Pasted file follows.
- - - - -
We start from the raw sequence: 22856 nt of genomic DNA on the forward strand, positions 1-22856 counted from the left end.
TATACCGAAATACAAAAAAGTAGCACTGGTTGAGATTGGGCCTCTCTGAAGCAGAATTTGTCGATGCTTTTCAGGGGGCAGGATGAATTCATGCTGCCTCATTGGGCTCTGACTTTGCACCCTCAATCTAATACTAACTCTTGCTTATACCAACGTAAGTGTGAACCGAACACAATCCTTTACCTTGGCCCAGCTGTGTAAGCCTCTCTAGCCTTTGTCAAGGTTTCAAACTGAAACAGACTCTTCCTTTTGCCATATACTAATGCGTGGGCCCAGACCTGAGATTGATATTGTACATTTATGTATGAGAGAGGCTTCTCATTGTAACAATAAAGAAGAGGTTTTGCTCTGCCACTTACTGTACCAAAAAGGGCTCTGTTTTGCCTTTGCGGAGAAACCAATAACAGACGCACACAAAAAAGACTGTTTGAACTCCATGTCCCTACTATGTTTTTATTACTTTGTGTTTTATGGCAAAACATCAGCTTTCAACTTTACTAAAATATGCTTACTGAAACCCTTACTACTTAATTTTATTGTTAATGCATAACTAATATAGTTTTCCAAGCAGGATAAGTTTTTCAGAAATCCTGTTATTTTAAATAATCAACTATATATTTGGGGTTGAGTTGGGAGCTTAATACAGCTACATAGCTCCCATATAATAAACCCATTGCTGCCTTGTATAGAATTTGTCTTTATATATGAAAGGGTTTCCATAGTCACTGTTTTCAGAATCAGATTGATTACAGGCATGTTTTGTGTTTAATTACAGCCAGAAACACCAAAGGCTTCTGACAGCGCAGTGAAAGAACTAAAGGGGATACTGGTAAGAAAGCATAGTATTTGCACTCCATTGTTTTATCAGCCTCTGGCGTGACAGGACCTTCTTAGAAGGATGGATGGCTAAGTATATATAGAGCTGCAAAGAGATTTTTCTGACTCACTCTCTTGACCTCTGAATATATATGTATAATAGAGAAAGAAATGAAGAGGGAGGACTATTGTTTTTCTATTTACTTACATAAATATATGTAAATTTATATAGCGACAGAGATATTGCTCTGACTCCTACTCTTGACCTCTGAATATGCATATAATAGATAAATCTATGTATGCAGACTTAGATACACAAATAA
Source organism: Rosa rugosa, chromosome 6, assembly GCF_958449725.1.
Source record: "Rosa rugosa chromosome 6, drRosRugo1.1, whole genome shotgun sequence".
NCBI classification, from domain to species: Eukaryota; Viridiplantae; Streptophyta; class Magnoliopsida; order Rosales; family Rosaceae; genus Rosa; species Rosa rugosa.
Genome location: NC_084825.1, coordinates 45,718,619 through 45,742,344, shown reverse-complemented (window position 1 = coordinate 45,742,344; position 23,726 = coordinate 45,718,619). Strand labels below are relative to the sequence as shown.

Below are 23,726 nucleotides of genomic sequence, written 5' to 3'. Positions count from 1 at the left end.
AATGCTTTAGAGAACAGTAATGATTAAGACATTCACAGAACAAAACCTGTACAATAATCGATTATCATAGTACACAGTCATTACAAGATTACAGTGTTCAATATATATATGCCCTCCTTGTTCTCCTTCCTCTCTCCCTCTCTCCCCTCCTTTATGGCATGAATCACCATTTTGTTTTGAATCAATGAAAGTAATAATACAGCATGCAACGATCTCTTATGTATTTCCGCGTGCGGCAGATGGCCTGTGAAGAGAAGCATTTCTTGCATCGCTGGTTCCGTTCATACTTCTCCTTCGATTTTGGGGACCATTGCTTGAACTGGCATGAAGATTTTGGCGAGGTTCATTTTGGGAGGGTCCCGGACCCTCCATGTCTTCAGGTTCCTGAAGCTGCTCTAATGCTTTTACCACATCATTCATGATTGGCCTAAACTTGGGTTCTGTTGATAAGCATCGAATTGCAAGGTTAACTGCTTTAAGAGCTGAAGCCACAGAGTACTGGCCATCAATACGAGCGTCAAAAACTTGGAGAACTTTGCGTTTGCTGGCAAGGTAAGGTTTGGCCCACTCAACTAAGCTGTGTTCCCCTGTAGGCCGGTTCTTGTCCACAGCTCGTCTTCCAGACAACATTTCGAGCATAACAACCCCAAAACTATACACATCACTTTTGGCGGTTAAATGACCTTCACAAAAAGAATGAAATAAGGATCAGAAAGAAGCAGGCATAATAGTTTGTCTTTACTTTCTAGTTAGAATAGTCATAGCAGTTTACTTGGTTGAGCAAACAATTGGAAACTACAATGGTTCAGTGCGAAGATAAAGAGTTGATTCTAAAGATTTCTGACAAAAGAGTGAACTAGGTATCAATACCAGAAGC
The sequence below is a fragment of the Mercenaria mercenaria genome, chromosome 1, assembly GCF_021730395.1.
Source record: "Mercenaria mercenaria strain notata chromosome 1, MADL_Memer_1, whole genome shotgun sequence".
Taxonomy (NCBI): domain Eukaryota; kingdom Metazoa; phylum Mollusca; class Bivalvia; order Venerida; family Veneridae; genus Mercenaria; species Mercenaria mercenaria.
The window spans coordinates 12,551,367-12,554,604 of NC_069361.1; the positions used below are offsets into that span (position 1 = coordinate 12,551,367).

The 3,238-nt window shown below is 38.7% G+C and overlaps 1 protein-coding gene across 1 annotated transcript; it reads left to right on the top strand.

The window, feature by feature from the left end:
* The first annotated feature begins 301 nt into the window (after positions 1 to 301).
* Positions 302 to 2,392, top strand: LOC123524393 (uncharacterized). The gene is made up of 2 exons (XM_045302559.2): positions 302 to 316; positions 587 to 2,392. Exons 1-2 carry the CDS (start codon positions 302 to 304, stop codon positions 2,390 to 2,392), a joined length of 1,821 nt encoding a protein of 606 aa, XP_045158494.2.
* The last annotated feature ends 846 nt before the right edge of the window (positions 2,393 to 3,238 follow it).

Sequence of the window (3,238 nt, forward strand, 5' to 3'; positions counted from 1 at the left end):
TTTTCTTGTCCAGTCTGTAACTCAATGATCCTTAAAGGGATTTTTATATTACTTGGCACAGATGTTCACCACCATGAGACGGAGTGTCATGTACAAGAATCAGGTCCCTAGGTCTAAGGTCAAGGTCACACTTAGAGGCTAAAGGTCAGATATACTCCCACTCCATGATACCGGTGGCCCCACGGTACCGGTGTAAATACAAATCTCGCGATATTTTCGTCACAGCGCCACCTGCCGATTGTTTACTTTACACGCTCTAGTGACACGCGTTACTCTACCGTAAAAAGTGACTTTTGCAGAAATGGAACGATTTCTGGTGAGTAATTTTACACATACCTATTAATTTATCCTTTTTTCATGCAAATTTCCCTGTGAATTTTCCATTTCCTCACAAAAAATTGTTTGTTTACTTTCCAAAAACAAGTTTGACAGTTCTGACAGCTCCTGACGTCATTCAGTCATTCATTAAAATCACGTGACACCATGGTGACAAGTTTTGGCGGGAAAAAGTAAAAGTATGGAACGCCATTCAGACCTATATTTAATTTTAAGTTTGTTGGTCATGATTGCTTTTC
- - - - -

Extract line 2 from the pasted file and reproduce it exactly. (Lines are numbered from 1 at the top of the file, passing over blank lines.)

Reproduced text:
TATACCGAAATACAAAAAAGTAGCACTGGTTGAGATTGGGCCTCTCTGAAGCAGAATTTGTCGATGCTTTTCAGGGGGCAGGATGAATTCATGCTGCCTCATTGGGCTCTGACTTTGCACCCTCAATCTAATACTAACTCTTGCTTATACCAACGTAAGTGTGAACCGAACACAATCCTTTACCTTGGCCCAGCTGTGTAAGCCTCTCTAGCCTTTGTCAAGGTTTCAAACTGAAACAGACTCTTCCTTTTGCCATATACTAATGCGTGGGCCCAGACCTGAGATTGATATTGTACATTTATGTATGAGAGAGGCTTCTCATTGTAACAATAAAGAAGAGGTTTTGCTCTGCCACTTACTGTACCAAAAAGGGCTCTGTTTTGCCTTTGCGGAGAAACCAATAACAGACGCACACAAAAAAGACTGTTTGAACTCCATGTCCCTACTATGTTTTTATTACTTTGTGTTTTATGGCAAAACATCAGCTTTCAACTTTACTAAAATATGCTTACTGAAACCCTTACTACTTAATTTTATTGTTAATGCATAACTAATATAGTTTTCCAAGCAGGATAAGTTTTTCAGAAATCCTGTTATTTTAAATAATCAACTATATATTTGGGGTTGAGTTGGGAGCTTAATACAGCTACATAGCTCCCATATAATAAACCCATTGCTGCCTTGTATAGAATTTGTCTTTATATATGAAAGGGTTTCCATAGTCACTGTTTTCAGAATCAGATTGATTACAGGCATGTTTTGTGTTTAATTACAGCCAGAAACACCAAAGGCTTCTGACAGCGCAGTGAAAGAACTAAAGGGGATACTGGTAAGAAAGCATAGTATTTGCACTCCATTGTTTTATCAGCCTCTGGCGTGACAGGACCTTCTTAGAAGGATGGATGGCTAAGTATATATAGAGCTGCAAAGAGATTTTTCTGACTCACTCTCTTGACCTCTGAATATATATGTATAATAGAGAAAGAAATGAAGAGGGAGGACTATTGTTTTTCTATTTACTTACATAAATATATGTAAATTTATATAGCGACAGAGATATTGCTCTGACTCCTACTCTTGACCTCTGAATATGCATATAATAGATAAATCTATGTATGCAGACTTAGATACACAAATAA